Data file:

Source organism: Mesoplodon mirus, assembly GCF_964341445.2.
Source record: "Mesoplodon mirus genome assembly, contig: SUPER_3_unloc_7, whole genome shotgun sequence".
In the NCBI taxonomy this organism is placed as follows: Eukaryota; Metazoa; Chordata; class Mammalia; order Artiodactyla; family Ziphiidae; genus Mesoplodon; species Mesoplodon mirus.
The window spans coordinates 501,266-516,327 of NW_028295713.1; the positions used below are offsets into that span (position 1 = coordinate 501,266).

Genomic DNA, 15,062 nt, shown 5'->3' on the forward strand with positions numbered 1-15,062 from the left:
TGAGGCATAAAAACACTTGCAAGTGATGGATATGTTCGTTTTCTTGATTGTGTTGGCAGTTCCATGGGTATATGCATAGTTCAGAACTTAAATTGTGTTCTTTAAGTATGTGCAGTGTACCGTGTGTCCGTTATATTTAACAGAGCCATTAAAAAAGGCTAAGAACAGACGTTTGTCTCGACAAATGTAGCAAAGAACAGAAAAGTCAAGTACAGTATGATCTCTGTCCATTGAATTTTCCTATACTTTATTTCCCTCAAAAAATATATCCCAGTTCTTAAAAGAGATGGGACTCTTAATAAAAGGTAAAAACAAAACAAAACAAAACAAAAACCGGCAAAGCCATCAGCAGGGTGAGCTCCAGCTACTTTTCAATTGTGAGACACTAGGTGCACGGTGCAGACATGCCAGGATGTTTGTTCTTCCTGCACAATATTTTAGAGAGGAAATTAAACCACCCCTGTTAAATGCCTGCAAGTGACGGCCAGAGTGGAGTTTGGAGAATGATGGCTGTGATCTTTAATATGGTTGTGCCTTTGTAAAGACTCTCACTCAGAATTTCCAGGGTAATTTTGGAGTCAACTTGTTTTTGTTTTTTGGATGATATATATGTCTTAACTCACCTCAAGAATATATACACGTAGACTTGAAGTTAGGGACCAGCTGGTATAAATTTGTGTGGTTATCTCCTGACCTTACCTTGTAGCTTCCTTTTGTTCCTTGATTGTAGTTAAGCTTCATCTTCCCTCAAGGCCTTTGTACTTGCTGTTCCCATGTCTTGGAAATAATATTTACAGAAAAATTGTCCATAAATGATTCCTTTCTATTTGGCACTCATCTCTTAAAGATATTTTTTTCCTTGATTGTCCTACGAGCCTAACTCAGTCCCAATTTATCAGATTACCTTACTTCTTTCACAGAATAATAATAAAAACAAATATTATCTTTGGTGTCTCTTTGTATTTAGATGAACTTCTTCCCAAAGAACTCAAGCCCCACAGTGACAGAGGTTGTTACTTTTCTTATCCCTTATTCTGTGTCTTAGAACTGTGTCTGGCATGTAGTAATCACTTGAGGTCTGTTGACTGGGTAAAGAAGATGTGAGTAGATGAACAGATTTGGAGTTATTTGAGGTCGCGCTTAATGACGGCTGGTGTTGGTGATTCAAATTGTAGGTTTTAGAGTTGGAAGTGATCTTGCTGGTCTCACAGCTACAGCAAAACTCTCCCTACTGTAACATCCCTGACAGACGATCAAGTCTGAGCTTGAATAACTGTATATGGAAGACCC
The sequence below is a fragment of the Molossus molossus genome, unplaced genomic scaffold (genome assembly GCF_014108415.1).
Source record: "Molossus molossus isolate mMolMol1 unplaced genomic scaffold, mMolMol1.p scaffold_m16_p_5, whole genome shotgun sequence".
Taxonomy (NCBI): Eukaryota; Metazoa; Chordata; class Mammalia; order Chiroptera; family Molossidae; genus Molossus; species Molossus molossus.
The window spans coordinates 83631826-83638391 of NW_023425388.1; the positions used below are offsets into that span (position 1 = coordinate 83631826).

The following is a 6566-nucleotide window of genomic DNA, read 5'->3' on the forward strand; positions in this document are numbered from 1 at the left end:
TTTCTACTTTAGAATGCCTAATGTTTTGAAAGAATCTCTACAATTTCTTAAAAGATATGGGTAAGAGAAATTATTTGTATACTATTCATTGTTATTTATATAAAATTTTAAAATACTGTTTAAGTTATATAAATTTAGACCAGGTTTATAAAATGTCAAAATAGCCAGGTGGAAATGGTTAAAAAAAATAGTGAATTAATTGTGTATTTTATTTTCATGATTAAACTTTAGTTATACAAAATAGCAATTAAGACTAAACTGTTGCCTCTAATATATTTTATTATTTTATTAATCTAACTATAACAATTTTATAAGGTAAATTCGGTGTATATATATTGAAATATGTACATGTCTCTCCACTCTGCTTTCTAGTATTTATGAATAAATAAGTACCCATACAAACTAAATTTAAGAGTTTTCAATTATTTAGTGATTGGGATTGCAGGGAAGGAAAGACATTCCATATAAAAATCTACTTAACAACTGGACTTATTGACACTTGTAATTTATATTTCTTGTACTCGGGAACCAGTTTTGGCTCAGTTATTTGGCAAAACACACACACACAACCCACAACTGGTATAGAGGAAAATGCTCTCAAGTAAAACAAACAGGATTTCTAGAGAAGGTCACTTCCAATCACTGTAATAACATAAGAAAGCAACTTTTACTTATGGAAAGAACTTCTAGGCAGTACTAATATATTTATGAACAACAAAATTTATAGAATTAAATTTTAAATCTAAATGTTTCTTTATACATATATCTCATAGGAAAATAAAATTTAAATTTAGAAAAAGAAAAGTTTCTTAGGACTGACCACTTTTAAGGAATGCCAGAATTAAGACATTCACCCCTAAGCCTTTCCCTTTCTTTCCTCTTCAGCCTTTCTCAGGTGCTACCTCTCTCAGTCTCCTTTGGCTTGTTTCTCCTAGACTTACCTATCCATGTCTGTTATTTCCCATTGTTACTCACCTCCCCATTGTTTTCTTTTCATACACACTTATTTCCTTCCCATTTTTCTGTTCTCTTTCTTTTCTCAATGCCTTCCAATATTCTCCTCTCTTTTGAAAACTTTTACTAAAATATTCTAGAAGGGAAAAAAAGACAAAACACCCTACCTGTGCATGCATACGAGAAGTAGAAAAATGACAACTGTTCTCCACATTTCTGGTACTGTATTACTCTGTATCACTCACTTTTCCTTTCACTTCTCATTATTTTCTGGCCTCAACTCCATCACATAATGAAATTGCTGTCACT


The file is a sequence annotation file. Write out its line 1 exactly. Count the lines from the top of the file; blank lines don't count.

Source organism: Mesoplodon mirus, assembly GCF_964341445.2.